Activists, authors share personal stories in prison abolition roundtable


Courtesy of Northwestern Now

NPEP Director Jennifer Lackey. Lackey and NPEP hosted a roundtable discussion on prison abolition featuring activists with firsthand experience of the criminal justice system.

Maia Pandey, Reporter

Abolitionists shared firsthand experiences with the prison-industrial complex as part of a community roundtable series hosted Tuesday by the Northwestern Prison Education Program.

NPEP Director Jennifer Lackey opened the event, which was co-sponsored by One Book One Northwestern.

“This roundtable series aims to open space for conversation on these critical topics and to bridge research, legal work, policy and community activism in addressing them,” Lackey said.

Maya Schenwar, editor in chief of Truthout, a publication focused on social justice issues, opened her talk by discussing the one-year anniversary of the death of her sister, who had been incarcerated.

Her sister, Keeley, was on probation when she died of an overdose. She had been forced into an abstinence-based drug program, which left her vulnerable, Schenwar said. Keeley died while hiding from the police, Schenwar said, because “that’s what you do so often when you are a criminalized drug user.”

“When my sister was incarcerated — that’s part of what shocked me into the reality that no one should be locked in,” she said. “It reminds me every single second that abolition needs to go beyond getting rid of the brick and mortar buildings that we call prisons. When Keely died, she was technically free, but she was still in the clutches of the system.”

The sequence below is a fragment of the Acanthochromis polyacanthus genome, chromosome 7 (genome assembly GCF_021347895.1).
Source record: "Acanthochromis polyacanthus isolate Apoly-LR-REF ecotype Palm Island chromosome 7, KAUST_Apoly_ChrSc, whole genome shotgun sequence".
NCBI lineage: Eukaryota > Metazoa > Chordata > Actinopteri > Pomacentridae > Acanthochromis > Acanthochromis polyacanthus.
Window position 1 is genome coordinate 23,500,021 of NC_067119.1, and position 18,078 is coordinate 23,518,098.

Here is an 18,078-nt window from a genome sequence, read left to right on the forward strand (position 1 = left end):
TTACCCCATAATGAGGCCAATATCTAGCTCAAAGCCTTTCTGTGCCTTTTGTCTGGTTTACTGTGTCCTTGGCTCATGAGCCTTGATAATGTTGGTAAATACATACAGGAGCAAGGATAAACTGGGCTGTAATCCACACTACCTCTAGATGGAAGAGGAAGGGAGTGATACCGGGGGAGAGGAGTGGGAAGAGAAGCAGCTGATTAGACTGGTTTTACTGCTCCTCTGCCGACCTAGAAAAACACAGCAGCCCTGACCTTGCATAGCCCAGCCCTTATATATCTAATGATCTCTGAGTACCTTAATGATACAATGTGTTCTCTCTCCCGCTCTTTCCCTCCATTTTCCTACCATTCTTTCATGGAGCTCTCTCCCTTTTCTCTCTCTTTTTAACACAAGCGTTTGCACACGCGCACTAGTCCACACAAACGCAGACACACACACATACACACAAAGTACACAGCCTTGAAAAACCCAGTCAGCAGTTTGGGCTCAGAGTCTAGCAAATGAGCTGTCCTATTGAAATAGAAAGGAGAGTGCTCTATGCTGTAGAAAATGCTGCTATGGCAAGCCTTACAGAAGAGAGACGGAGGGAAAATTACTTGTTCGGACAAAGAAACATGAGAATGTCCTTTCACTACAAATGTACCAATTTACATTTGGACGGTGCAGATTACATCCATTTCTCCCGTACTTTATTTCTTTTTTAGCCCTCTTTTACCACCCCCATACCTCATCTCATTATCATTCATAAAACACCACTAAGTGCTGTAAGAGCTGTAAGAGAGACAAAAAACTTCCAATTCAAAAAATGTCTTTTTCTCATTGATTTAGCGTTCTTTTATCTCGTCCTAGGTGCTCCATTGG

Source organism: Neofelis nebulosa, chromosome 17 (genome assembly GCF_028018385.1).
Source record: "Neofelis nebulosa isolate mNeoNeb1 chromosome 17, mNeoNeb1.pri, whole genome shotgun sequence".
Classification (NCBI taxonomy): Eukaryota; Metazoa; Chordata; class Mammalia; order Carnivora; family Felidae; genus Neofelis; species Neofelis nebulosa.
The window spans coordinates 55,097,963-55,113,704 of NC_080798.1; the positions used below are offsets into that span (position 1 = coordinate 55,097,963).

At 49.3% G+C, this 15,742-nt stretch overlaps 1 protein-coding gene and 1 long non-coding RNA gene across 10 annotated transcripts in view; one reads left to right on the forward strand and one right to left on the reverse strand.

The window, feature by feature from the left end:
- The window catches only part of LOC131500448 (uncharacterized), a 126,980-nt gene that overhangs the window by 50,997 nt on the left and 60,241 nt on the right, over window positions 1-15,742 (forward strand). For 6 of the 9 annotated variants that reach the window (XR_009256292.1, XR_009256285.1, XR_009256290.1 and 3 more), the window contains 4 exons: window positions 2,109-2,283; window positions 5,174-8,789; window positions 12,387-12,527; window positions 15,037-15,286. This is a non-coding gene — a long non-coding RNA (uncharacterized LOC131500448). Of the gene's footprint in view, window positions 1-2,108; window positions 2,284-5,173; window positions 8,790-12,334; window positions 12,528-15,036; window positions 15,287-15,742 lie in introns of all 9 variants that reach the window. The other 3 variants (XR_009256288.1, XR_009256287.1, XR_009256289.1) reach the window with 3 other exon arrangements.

In addition to getting rid of prisons, abolition means dismantling a system of surveillance and policing, Schenwar said. It also means rejecting reforms that simply try to create “nicer prisons,” she added.

While people tend to dismiss abolition as an unfeasible goal, Schenwar urged attendees to look at the ways activists and communities around the country are already practicing abolition, citing how several major cities have canceled their public schools’ contracts with police since summer protests for racial justice.

Robert Saleem Holbrook, executive director of the Abolitionist Law Center, said he sees abolition as a reinvention of policing and punishment. Holbrook, who was incarcerated for 27 years, said he was always convinced prisons were ineffective. He said it took seeing abolition as a transformation of society for him to embrace the concept.

“If you believe that we can have prison abolition or police abolition and not abolish the social contract of America — not abolish the institutions of white supremacy that have governed this country since its founding — then you’re missing the point,” he said.

However, Holbrook said he also sees the importance of working with reformists to immediately reduce the harm prisons cause. Abolitionists have to approach conversations with prison administrators almost like a hostage negotiation, he said, sometimes pushing for urgent relief over all-or-nothing demands.

Holbrook said he pushes for abolition not by trying to get into meetings with departments of corrections, city councils or legislators, but rather by community organizing. People of power in the prison-industrial complex often refuse to speak to abolitionists, but they cannot ignore widespread, community support, he said.

“You may not want to invite us to that table, but because we organize not just in the city but statewide, we built our own table,” Holbrook said. “We got this raggedy table, (and) we have no problem pushing it up to beside your table and being like, ‘Okay, we’re here, you’re gonna have to deal with us.’”

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Twitter: @maiapandey

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